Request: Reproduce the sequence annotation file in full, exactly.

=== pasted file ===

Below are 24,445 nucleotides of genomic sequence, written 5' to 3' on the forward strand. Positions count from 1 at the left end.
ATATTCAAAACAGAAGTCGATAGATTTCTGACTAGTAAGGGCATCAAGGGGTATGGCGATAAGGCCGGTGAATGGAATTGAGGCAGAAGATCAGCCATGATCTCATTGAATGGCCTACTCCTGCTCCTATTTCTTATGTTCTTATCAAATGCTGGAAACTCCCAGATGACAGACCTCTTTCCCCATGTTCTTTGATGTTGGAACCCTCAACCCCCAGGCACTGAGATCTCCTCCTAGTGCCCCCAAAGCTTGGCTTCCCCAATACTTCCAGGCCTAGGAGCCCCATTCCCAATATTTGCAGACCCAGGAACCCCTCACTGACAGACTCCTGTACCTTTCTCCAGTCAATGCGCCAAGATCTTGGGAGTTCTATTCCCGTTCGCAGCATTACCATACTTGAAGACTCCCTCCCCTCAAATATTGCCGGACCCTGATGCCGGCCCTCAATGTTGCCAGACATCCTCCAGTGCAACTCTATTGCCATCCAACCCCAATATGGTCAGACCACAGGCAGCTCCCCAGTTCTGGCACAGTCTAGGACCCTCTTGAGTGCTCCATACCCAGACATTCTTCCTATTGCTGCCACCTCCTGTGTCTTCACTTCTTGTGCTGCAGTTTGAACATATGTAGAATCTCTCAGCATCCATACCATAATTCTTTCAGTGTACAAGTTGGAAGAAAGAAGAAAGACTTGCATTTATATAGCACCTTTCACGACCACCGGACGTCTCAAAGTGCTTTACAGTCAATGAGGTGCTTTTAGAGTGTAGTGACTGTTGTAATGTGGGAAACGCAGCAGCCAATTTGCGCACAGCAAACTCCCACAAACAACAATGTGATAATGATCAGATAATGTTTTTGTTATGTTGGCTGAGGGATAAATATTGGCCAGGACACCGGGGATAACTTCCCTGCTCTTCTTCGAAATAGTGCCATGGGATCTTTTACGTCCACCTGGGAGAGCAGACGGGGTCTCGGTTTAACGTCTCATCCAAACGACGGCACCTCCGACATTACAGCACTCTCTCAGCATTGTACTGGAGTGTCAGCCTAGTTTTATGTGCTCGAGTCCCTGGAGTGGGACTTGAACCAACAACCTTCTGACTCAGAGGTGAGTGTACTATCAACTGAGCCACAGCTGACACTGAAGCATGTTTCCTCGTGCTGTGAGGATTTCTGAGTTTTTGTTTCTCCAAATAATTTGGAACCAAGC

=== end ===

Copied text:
Below are 24,445 nucleotides of genomic sequence, written 5' to 3' on the forward strand. Positions count from 1 at the left end.
ATATTCAAAACAGAAGTCGATAGATTTCTGACTAGTAAGGGCATCAAGGGGTATGGCGATAAGGCCGGTGAATGGAATTGAGGCAGAAGATCAGCCATGATCTCATTGAATGGCCTACTCCTGCTCCTATTTCTTATGTTCTTATCAAATGCTGGAAACTCCCAGATGACAGACCTCTTTCCCCATGTTCTTTGATGTTGGAACCCTCAACCCCCAGGCACTGAGATCTCCTCCTAGTGCCCCCAAAGCTTGGCTTCCCCAATACTTCCAGGCCTAGGAGCCCCATTCCCAATATTTGCAGACCCAGGAACCCCTCACTGACAGACTCCTGTACCTTTCTCCAGTCAATGCGCCAAGATCTTGGGAGTTCTATTCCCGTTCGCAGCATTACCATACTTGAAGACTCCCTCCCCTCAAATATTGCCGGACCCTGATGCCGGCCCTCAATGTTGCCAGACATCCTCCAGTGCAACTCTATTGCCATCCAACCCCAATATGGTCAGACCACAGGCAGCTCCCCAGTTCTGGCACAGTCTAGGACCCTCTTGAGTGCTCCATACCCAGACATTCTTCCTATTGCTGCCACCTCCTGTGTCTTCACTTCTTGTGCTGCAGTTTGAACATATGTAGAATCTCTCAGCATCCATACCATAATTCTTTCAGTGTACAAGTTGGAAGAAAGAAGAAAGACTTGCATTTATATAGCACCTTTCACGACCACCGGACGTCTCAAAGTGCTTTACAGTCAATGAGGTGCTTTTAGAGTGTAGTGACTGTTGTAATGTGGGAAACGCAGCAGCCAATTTGCGCACAGCAAACTCCCACAAACAACAATGTGATAATGATCAGATAATGTTTTTGTTATGTTGGCTGAGGGATAAATATTGGCCAGGACACCGGGGATAACTTCCCTGCTCTTCTTCGAAATAGTGCCATGGGATCTTTTACGTCCACCTGGGAGAGCAGACGGGGTCTCGGTTTAACGTCTCATCCAAACGACGGCACCTCCGACATTACAGCACTCTCTCAGCATTGTACTGGAGTGTCAGCCTAGTTTTATGTGCTCGAGTCCCTGGAGTGGGACTTGAACCAACAACCTTCTGACTCAGAGGTGAGTGTACTATCAACTGAGCCACAGCTGACACTGAAGCATGTTTCCTCGTGCTGTGAGGATTTCTGAGTTTTTGTTTCTCCAAATAATTTGGAACCAAGC